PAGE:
The trend of crying “fake news” and dismissing vital news stories is furthering the importance of good journalism. We need readers to be able to critically assess stories, observe the facts objectively, and then form their own opinions. Many people, including my classmates and peers, are content with either turning a blind eye to current events or isolating themselves to a single source of information. As readers, it is our responsibility to cross-check the stories we’re being told, to take initiative and figure out our own stance within a story, to ask questions about what’s missing in the story, and maybe question how the details have been portrayed. A lot of this misinformation comes from the way social media filters our information. Platforms like Facebook and Twitter have given users the opportunity to select and personalize news sources and topics that they want to see. If we limit ourselves to selective outlets of information that only present one-sided arguments, can we really learn and think critically about current issues?

While at U of T and minoring in the professional writing program, one course I have taken in particular really highlighted tendencies of modern audiences. The course was focused on blog management, and one of the lessons the professor taught us was to tailor our posts for “scanability.” People today aren’t actually interested in fully reading articles. People today just want the gist of an article on one glance and then move on. This tendency is what has propelled companies like Buzzfeed, whose posts are condensing largely into lists and small blurbs, into popularity. The trend of scanning articles results in writers reducing their content at the risk of excluding pertinent information. Quality journalism is important because it reminds readers to read actively, especially in a society where people are too busy to stay aware. Organizations like Buzzfeed, Narcity, and Vox, which limit stories for convenience, have begun making that style of scanability the norm for news media. Essentially, lazy journalism has created lazy readers. Quality journalism needs to take back the world of news media and restore integrity and professionalism to the industry in order to create well-informed readers. However, it is also the consumer’s responsibility to be aware of where their news is coming from, to take the initiative to look into sources of information, and be proactive about asking questions.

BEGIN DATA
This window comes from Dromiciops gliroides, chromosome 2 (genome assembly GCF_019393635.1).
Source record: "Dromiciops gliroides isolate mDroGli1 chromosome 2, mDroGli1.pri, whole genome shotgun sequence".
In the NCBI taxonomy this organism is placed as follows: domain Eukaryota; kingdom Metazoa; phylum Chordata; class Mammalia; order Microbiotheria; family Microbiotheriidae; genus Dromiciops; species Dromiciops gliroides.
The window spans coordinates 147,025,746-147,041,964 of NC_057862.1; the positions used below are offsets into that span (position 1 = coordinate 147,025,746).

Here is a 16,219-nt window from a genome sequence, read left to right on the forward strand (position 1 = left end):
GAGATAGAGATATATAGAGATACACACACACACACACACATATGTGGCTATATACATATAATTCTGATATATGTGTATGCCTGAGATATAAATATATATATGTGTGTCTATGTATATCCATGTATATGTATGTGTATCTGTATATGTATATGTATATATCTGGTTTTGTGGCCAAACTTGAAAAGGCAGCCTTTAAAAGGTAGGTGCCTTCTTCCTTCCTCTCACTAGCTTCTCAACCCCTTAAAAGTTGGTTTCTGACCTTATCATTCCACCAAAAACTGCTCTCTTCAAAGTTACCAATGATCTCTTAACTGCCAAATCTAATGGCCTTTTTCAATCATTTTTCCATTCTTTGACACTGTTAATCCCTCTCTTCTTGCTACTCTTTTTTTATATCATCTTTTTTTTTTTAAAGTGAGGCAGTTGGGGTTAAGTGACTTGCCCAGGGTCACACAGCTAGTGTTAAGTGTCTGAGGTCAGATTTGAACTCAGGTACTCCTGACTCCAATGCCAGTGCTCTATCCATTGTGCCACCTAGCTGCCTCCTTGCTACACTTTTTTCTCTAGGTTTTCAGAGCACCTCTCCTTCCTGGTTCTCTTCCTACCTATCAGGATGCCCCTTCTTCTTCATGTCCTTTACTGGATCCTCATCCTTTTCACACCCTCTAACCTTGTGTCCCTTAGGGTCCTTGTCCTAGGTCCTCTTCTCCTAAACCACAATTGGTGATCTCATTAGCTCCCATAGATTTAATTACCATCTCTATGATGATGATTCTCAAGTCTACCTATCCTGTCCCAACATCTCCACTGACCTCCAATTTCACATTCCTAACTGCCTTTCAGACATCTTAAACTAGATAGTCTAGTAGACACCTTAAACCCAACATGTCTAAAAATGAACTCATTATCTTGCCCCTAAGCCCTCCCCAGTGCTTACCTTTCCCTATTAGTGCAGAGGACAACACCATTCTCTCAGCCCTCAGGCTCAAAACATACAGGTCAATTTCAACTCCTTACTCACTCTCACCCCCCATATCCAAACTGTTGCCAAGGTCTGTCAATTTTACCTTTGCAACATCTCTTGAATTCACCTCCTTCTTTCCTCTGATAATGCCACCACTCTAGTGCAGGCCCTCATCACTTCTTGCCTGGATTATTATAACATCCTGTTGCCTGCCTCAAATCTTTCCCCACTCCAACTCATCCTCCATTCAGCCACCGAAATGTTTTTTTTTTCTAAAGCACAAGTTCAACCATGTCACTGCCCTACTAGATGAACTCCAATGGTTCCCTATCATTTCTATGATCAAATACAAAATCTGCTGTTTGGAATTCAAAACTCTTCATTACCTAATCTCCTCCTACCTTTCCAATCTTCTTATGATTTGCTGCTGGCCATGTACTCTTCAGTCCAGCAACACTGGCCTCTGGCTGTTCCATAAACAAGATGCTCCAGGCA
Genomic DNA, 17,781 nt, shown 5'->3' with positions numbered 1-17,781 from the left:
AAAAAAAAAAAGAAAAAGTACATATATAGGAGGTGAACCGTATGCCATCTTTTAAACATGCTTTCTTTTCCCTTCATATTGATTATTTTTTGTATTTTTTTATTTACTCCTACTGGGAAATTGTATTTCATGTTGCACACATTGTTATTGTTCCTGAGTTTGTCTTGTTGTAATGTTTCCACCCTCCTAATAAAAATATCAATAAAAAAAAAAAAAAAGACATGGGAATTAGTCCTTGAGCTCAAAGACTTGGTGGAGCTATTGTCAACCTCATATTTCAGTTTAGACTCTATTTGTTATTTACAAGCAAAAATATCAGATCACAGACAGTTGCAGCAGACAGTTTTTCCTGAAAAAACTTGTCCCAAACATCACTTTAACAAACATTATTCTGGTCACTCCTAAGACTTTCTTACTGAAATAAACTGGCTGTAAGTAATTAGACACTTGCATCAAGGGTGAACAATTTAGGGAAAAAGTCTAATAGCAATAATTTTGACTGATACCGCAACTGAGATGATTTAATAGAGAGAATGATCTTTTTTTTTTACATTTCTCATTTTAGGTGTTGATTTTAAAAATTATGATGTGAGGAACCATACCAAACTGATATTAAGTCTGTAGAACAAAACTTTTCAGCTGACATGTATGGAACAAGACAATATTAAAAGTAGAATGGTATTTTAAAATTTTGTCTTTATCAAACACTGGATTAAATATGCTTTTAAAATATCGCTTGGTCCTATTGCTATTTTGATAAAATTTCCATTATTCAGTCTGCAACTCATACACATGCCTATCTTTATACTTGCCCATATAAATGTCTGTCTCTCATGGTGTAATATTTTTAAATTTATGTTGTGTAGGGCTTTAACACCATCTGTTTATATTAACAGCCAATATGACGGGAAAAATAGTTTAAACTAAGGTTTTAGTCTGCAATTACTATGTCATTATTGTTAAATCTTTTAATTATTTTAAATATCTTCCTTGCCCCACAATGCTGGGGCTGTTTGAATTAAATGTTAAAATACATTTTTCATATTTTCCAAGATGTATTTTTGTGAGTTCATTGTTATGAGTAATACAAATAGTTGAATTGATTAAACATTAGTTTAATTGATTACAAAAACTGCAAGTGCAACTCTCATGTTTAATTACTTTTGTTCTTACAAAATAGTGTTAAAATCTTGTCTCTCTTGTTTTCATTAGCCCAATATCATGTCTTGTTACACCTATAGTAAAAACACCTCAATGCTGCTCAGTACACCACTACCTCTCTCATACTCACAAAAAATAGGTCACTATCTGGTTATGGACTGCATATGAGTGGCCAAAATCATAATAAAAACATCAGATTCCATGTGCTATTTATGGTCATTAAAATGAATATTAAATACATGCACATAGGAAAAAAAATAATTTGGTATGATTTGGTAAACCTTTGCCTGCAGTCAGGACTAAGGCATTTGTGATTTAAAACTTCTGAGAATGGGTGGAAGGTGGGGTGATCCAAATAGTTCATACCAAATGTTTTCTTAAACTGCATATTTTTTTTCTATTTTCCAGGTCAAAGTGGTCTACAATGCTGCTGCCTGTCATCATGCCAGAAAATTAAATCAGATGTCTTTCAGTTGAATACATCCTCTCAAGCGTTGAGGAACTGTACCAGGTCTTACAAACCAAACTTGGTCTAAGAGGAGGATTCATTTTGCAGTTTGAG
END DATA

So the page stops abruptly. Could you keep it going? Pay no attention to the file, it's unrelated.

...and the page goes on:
When I tell people that I’m the news editor of UTM’s The Medium, reactions vary from intrigue to easy dismissal, such as asking, “So it’s just a student paper?” Well, for just a student paper, I can tell you that The Medium is more unbiased than plenty of major news outlets like FOX news and CNN. For just a student paper, I can tell you that the work we do is the same as famous publications. For just a student paper, I can tell you that the effort we put into each issue, the number of edits we perform on each article, and the level of quality that we invest into our paper stands as a testament that journalism and the news media is not dead, but instead, undervalued.

When I tell people that I want to get into the journalism industry, I’m usually told about the shrinking newsroom and the low demand for reporters. But I’ve learned a lot working for this student paper, especially regarding the role of reporters and journalists. One thing this role has taught me, more than anything, is that the need for quality and unbiased reporting is more desperate than ever, regardless of the shrinking newsroom. The boom in technology and social media has blinded reporters from their main objective of reporting corroborated facts, causing us to lose our notoriety and authenticity. It is that objective of solid reporting that I hope to fulfill after my graduation and encourage my more experienced cohorts to remember.